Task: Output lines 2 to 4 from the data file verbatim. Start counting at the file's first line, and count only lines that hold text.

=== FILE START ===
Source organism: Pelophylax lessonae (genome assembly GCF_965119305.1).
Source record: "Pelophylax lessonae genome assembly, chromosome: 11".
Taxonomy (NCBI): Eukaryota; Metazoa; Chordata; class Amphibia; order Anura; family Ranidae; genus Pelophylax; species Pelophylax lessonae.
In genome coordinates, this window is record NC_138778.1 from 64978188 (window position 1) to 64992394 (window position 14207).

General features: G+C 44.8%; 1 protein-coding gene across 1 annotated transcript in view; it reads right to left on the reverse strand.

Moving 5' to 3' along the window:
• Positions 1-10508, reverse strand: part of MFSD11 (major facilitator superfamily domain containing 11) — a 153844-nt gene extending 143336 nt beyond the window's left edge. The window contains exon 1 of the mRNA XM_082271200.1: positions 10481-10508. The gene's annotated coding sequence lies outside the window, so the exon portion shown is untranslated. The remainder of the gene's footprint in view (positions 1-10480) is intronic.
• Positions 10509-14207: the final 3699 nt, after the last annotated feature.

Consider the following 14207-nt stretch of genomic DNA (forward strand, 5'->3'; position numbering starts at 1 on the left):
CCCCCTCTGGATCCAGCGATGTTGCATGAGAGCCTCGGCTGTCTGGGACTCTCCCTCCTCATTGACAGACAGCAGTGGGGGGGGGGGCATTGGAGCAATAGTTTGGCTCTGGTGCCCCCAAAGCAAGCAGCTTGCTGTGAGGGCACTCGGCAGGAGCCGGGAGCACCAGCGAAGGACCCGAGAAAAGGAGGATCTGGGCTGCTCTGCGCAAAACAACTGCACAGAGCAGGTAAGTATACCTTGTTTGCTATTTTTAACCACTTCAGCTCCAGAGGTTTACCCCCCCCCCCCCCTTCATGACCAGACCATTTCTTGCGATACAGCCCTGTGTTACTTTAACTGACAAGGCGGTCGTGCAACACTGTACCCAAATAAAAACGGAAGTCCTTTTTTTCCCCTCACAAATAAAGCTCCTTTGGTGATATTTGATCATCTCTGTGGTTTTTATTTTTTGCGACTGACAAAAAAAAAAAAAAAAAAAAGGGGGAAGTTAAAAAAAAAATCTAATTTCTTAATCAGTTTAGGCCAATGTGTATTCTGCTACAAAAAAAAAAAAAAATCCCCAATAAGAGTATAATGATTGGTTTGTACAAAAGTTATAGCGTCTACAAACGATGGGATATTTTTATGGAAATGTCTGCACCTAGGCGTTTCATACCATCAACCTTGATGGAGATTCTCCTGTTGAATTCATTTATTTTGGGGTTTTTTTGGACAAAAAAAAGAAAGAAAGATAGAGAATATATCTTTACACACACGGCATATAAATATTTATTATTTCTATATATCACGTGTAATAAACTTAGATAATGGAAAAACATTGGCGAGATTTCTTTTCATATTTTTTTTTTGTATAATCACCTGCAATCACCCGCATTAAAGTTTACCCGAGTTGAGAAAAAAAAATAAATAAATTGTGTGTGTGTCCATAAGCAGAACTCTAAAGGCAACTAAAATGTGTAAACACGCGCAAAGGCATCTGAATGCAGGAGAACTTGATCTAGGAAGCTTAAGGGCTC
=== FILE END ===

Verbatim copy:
Source record: "Pelophylax lessonae genome assembly, chromosome: 11".
Taxonomy (NCBI): Eukaryota; Metazoa; Chordata; class Amphibia; order Anura; family Ranidae; genus Pelophylax; species Pelophylax lessonae.
In genome coordinates, this window is record NC_138778.1 from 64978188 (window position 1) to 64992394 (window position 14207).